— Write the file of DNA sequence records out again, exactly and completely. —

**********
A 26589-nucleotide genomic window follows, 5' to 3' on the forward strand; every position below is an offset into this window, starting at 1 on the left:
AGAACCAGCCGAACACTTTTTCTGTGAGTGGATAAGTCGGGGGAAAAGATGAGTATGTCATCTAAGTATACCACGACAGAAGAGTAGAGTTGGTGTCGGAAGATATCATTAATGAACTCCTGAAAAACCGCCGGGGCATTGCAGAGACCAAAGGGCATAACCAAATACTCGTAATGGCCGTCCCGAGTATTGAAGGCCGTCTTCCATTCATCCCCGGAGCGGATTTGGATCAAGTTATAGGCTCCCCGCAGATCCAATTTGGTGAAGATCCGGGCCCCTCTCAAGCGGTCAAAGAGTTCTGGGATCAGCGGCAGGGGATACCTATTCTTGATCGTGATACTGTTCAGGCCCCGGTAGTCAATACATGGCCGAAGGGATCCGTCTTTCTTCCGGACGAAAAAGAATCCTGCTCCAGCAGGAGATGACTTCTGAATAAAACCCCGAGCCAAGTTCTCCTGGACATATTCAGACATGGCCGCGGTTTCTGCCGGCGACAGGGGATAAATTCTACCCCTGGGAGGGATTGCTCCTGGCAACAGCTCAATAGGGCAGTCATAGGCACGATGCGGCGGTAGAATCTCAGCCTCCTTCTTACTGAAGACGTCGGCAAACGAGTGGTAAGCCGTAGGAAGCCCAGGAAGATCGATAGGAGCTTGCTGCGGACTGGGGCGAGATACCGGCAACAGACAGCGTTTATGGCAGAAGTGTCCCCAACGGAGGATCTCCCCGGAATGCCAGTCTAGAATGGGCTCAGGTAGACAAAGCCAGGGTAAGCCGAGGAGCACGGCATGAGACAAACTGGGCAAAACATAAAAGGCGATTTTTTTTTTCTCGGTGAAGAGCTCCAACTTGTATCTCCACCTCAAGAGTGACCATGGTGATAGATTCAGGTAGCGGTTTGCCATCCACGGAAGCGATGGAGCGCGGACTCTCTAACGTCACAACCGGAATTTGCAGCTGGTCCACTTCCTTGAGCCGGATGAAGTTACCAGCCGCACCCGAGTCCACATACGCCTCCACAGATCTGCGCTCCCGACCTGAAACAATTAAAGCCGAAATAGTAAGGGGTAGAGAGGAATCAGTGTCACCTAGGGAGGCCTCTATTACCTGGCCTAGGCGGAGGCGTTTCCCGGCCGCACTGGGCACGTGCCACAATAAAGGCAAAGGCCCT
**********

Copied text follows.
A 26589-nucleotide genomic window follows, 5' to 3' on the forward strand; every position below is an offset into this window, starting at 1 on the left:
AGAACCAGCCGAACACTTTTTCTGTGAGTGGATAAGTCGGGGGAAAAGATGAGTATGTCATCTAAGTATACCACGACAGAAGAGTAGAGTTGGTGTCGGAAGATATCATTAATGAACTCCTGAAAAACCGCCGGGGCATTGCAGAGACCAAAGGGCATAACCAAATACTCGTAATGGCCGTCCCGAGTATTGAAGGCCGTCTTCCATTCATCCCCGGAGCGGATTTGGATCAAGTTATAGGCTCCCCGCAGATCCAATTTGGTGAAGATCCGGGCCCCTCTCAAGCGGTCAAAGAGTTCTGGGATCAGCGGCAGGGGATACCTATTCTTGATCGTGATACTGTTCAGGCCCCGGTAGTCAATACATGGCCGAAGGGATCCGTCTTTCTTCCGGACGAAAAAGAATCCTGCTCCAGCAGGAGATGACTTCTGAATAAAACCCCGAGCCAAGTTCTCCTGGACATATTCAGACATGGCCGCGGTTTCTGCCGGCGACAGGGGATAAATTCTACCCCTGGGAGGGATTGCTCCTGGCAACAGCTCAATAGGGCAGTCATAGGCACGATGCGGCGGTAGAATCTCAGCCTCCTTCTTACTGAAGACGTCGGCAAACGAGTGGTAAGCCGTAGGAAGCCCAGGAAGATCGATAGGAGCTTGCTGCGGACTGGGGCGAGATACCGGCAACAGACAGCGTTTATGGCAGAAGTGTCCCCAACGGAGGATCTCCCCGGAATGCCAGTCTAGAATGGGCTCAGGTAGACAAAGCCAGGGTAAGCCGAGGAGCACGGCATGAGACAAACTGGGCAAAACATAAAAGGCGATTTTTTTTTTCTCGGTGAAGAGCTCCAACTTGTATCTCCACCTCAAGAGTGACCATGGTGATAGATTCAGGTAGCGGTTTGCCATCCACGGAAGCGATGGAGCGCGGACTCTCTAACGTCACAACCGGAATTTGCAGCTGGTCCACTTCCTTGAGCCGGATGAAGTTACCAGCCGCACCCGAGTCCACATACGCCTCCACAGATCTGCGCTCCCGACCTGAAACAATTAAAGCCGAAATAGTAAGGGGTAGAGAGGAATCAGTGTCACCTAGGGAGGCCTCTATTACCTGGCCTAGGCGGAGGCGTTTCCCGGCCGCACTGGGCACGTGCCACAATAAAGGCAAAGGCCCT